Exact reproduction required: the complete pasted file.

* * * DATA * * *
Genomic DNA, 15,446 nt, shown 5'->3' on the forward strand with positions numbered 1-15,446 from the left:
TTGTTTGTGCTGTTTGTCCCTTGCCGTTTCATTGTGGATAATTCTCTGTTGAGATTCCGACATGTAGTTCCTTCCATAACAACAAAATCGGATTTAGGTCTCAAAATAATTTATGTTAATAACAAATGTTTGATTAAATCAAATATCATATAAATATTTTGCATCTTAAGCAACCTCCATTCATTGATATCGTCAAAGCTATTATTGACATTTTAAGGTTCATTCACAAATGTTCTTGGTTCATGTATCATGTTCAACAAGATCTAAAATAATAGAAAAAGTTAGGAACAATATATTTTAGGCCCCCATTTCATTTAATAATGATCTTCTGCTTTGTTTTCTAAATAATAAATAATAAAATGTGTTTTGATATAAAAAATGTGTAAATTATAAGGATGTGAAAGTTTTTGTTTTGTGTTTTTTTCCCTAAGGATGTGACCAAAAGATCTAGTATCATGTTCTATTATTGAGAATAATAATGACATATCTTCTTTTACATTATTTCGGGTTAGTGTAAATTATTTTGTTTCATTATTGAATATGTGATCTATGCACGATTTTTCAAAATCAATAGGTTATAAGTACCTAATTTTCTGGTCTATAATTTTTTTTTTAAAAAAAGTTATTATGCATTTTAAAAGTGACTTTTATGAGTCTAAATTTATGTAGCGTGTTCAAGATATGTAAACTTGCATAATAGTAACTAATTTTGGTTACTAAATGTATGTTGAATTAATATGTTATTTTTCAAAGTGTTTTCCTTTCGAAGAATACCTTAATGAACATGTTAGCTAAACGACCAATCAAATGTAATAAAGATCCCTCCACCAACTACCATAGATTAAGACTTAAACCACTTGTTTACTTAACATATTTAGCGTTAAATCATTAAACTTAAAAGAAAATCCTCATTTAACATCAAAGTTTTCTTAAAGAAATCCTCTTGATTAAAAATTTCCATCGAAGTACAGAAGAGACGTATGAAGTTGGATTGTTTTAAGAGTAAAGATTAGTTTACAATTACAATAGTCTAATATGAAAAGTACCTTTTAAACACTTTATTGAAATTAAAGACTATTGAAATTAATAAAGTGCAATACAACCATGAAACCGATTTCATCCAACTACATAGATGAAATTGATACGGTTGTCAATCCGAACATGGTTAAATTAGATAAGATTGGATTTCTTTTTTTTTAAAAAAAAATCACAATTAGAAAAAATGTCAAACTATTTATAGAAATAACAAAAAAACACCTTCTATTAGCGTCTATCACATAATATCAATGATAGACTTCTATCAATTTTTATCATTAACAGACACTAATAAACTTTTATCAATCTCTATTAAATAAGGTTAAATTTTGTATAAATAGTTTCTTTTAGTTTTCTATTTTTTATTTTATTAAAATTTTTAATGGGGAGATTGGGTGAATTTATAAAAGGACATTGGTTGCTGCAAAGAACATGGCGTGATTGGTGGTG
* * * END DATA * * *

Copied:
Genomic DNA, 15,446 nt, shown 5'->3' on the forward strand with positions numbered 1-15,446 from the left:
TTGTTTGTGCTGTTTGTCCCTTGCCGTTTCATTGTGGATAATTCTCTGTTGAGATTCCGACATGTAGTTCCTTCCATAACAACAAAATCGGATTTAGGTCTCAAAATAATTTATGTTAATAACAAATGTTTGATTAAATCAAATATCATATAAATATTTTGCATCTTAAGCAACCTCCATTCATTGATATCGTCAAAGCTATTATTGACATTTTAAGGTTCATTCACAAATGTTCTTGGTTCATGTATCATGTTCAACAAGATCTAAAATAATAGAAAAAGTTAGGAACAATATATTTTAGGCCCCCATTTCATTTAATAATGATCTTCTGCTTTGTTTTCTAAATAATAAATAATAAAATGTGTTTTGATATAAAAAATGTGTAAATTATAAGGATGTGAAAGTTTTTGTTTTGTGTTTTTTTCCCTAAGGATGTGACCAAAAGATCTAGTATCATGTTCTATTATTGAGAATAATAATGACATATCTTCTTTTACATTATTTCGGGTTAGTGTAAATTATTTTGTTTCATTATTGAATATGTGATCTATGCACGATTTTTCAAAATCAATAGGTTATAAGTACCTAATTTTCTGGTCTATAATTTTTTTTTTAAAAAAAGTTATTATGCATTTTAAAAGTGACTTTTATGAGTCTAAATTTATGTAGCGTGTTCAAGATATGTAAACTTGCATAATAGTAACTAATTTTGGTTACTAAATGTATGTTGAATTAATATGTTATTTTTCAAAGTGTTTTCCTTTCGAAGAATACCTTAATGAACATGTTAGCTAAACGACCAATCAAATGTAATAAAGATCCCTCCACCAACTACCATAGATTAAGACTTAAACCACTTGTTTACTTAACATATTTAGCGTTAAATCATTAAACTTAAAAGAAAATCCTCATTTAACATCAAAGTTTTCTTAAAGAAATCCTCTTGATTAAAAATTTCCATCGAAGTACAGAAGAGACGTATGAAGTTGGATTGTTTTAAGAGTAAAGATTAGTTTACAATTACAATAGTCTAATATGAAAAGTACCTTTTAAACACTTTATTGAAATTAAAGACTATTGAAATTAATAAAGTGCAATACAACCATGAAACCGATTTCATCCAACTACATAGATGAAATTGATACGGTTGTCAATCCGAACATGGTTAAATTAGATAAGATTGGATTTCTTTTTTTTTAAAAAAAAATCACAATTAGAAAAAATGTCAAACTATTTATAGAAATAACAAAAAAACACCTTCTATTAGCGTCTATCACATAATATCAATGATAGACTTCTATCAATTTTTATCATTAACAGACACTAATAAACTTTTATCAATCTCTATTAAATAAGGTTAAATTTTGTATAAATAGTTTCTTTTAGTTTTCTATTTTTTATTTTATTAAAATTTTTAATGGGGAGATTGGGTGAATTTATAAAAGGACATTGGTTGCTGCAAAGAACATGGCGTGATTGGTGGTG